Jo Sung-hee’s 2021’s Space Sweepers (Korean: 승리호; Hanja: 勝利號; RR: Seungriho; lit. Spaceship Victory) is a Korean space-opera film.
The Earth is polluted and surely doomed. At least, that is the case put forth by visionary UTS CEO James Sullivan (Richard Armitage). Sullivan is determined to save a chosen few of his friends, giving them refuge on a terraformed Mars. Vastly wealthy, and with his own private army, he seems sure to get his way.
The Victory’s crew are not among the chosen. They are just blue-collar non-citizens on whose labour the wealthy’s lavish lifestyles depend. Victory’s crew – humans Kim Tae-ho (Song Joong-ki), Tiger Park (Jin Seon-kyu), and robot Bubs (Yoo Hae-jin), and Captain Jang (Kim Tae-ri) — salvage debris from heavily trafficked space lanes. In other words, garbagemen.
Not people who could possibly impede someone like the great James Sullivan.
The cash-strapped crew are trapped in a system carefully designed to keep them mired in accumulating debts. Just the sort of people to jump on any chance to make a fortune. This opportunity comes when, while surveying promising debris, they discover what seems to be a living girl. Not being monsters, they rescue her.
It happens this particular young girl has been on the news. UTS is looking for “Dorothy,” as they call her. She is, UTS, assures the world, an extremely realistic humanoid robot concealing within itself a powerful hydrogen bomb. Dorothy was stolen by Black Fox terrorists. UTS would definitely pay to get Dorothy back. So might the Black Fox group. Truly, there is no losing scenario here!
The first hint that their big payday may need to be deferred comes at an attempted cash-for-Kot-nim exchange, when UTS soldiers open fire on Kot-nim. The second comes when none of the bullets manage to touch Kot-nim. Kot-nim is a little girl but she is a human girl with very special abilities.
UTS has not been entirely forthcoming. Black Fox are not terrorists. Dorothy is actually a girl named Kang Kot-nim, not a hydrogen bomb at all1. UTS would like to get their hands on Kot-nim, but UTS does not really care whether the company gets its hands on the girl and then kills her or whether it happens the other way round. The important goal is to ensure that Kot-nim and her peculiar gifts do not impede the birth of the great Martian utopia. All our heroes have managed to do is add their own names to UTS’s kill list.
This movie was in no way inhibited by plausible physics. This is a movie where space stations and a Lagrange point are as distant as plot requires them to be. This is a movie where a plucky robot saving up her pennies for gender confirmation can harpoon passing spaceships. This is not a Travellerscenario. It might work as a Scum and Villainy adventure.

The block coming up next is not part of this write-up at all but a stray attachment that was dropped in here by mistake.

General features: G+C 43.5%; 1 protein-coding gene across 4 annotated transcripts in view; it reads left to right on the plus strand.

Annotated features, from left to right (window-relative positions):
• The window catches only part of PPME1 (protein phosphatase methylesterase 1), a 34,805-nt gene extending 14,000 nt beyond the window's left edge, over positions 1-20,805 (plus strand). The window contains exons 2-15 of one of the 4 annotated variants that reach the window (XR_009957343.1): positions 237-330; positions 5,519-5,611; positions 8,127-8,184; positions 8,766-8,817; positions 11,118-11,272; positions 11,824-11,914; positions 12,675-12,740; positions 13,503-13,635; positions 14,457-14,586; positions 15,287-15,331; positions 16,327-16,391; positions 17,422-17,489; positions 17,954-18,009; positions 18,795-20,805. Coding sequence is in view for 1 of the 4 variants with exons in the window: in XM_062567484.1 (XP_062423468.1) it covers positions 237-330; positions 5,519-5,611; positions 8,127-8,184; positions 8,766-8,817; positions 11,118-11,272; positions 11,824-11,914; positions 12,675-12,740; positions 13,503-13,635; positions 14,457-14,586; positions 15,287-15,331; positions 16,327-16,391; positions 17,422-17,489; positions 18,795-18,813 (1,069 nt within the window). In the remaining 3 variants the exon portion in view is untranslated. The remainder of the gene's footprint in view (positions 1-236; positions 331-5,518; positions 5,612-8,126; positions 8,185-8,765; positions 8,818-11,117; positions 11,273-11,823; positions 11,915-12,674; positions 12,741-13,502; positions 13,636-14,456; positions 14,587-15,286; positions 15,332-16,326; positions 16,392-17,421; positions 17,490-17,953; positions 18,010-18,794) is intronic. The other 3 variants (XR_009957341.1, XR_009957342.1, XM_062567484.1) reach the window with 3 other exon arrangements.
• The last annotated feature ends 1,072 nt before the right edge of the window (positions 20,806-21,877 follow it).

UTS company PR claims that Mars can be successfully terraformed, while restoring the already somewhat habitable Earth is utterly impractical. This is what experts call the Big Lie. It would be easier to restore the Earth than to terraform Mars. But Sullivan wants Earth dead and gone, once he has stocked Mars with his chosen few. Who by some coincidence seem to be mostly white and rich.
Many viewers of a certain vintage may compare this to an old fourteen-episode SF property from the dawn of the 21st century. Similarities are mostly superficial. What stands out is a stark difference. The old TV show had a few borrowed Chinese phrases and sets filled mostly by white people. The Victory’s crew is Korean, but their environment is diverse, one where workers from all backgrounds speak their native tongues (translated by convenient devices). Mind you, the people Sullivan chooses to populate his imagined Mars conform pretty closely that old show’s casting choices.
It might be better to compare Sweepers to a different film. I’d say that Space Sweepers has great Princess Bride energy2. On the one side, a lower-class crew of dubious reputation3. On the other, a villain of great power.
Which is to say, I enjoyed the movie.
Space Sweepersis available on Netflix.
1: First hint that she is not a robot bomb: robots don’t poop.
2: This is not a kissing movie. The space where romance would fit is instead filled with parental terror. Kids can and have died in space. Tae-ho needs lots of cash so he can pay others to locate his daughter’s corpse (lost in space when debris wrecked their space habitat).
3: Like the characters in Princess Bride, the down-at-heels crew have remarkable talents. Tae-ho is former Commander of the Space Guards, Captain Jang is a former Special Forces Squad officer, Tiger Park is a former gang leader, and Bubs is a military robot. One might expect Sullivan to be taken aback by this panoply of talent once he reads his opponents’ dossiers, but he has Bond-Villain-level confidence in his ability to defeat his foes. This makes sense, because Sullivan is a Bond villain. Specifically, Hugo Drax.